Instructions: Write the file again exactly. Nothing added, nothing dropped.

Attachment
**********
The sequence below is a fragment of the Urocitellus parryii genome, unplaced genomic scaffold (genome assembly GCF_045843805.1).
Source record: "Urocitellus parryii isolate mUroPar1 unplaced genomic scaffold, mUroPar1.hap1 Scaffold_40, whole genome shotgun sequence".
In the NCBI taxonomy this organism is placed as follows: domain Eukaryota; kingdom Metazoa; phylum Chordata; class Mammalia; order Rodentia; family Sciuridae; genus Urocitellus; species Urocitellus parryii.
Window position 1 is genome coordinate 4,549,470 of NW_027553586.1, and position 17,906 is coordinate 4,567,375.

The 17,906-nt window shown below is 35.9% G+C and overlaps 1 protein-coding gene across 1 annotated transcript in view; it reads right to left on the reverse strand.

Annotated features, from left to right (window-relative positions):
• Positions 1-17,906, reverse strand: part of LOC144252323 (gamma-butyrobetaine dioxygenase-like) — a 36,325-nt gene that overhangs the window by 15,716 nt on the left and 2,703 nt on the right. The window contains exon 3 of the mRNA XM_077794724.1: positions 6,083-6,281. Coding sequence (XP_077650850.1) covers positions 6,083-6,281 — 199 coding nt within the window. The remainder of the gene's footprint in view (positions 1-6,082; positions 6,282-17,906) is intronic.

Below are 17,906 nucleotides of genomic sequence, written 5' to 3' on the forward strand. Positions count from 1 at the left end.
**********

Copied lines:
The sequence below is a fragment of the Urocitellus parryii genome, unplaced genomic scaffold (genome assembly GCF_045843805.1).
Source record: "Urocitellus parryii isolate mUroPar1 unplaced genomic scaffold, mUroPar1.hap1 Scaffold_40, whole genome shotgun sequence".
In the NCBI taxonomy this organism is placed as follows: domain Eukaryota; kingdom Metazoa; phylum Chordata; class Mammalia; order Rodentia; family Sciuridae; genus Urocitellus; species Urocitellus parryii.
Window position 1 is genome coordinate 4,549,470 of NW_027553586.1, and position 17,906 is coordinate 4,567,375.

The 17,906-nt window shown below is 35.9% G+C and overlaps 1 protein-coding gene across 1 annotated transcript in view; it reads right to left on the reverse strand.

Annotated features, from left to right (window-relative positions):
• Positions 1-17,906, reverse strand: part of LOC144252323 (gamma-butyrobetaine dioxygenase-like) — a 36,325-nt gene that overhangs the window by 15,716 nt on the left and 2,703 nt on the right. The window contains exon 3 of the mRNA XM_077794724.1: positions 6,083-6,281. Coding sequence (XP_077650850.1) covers positions 6,083-6,281 — 199 coding nt within the window. The remainder of the gene's footprint in view (positions 1-6,082; positions 6,282-17,906) is intronic.

Below are 17,906 nucleotides of genomic sequence, written 5' to 3' on the forward strand. Positions count from 1 at the left end.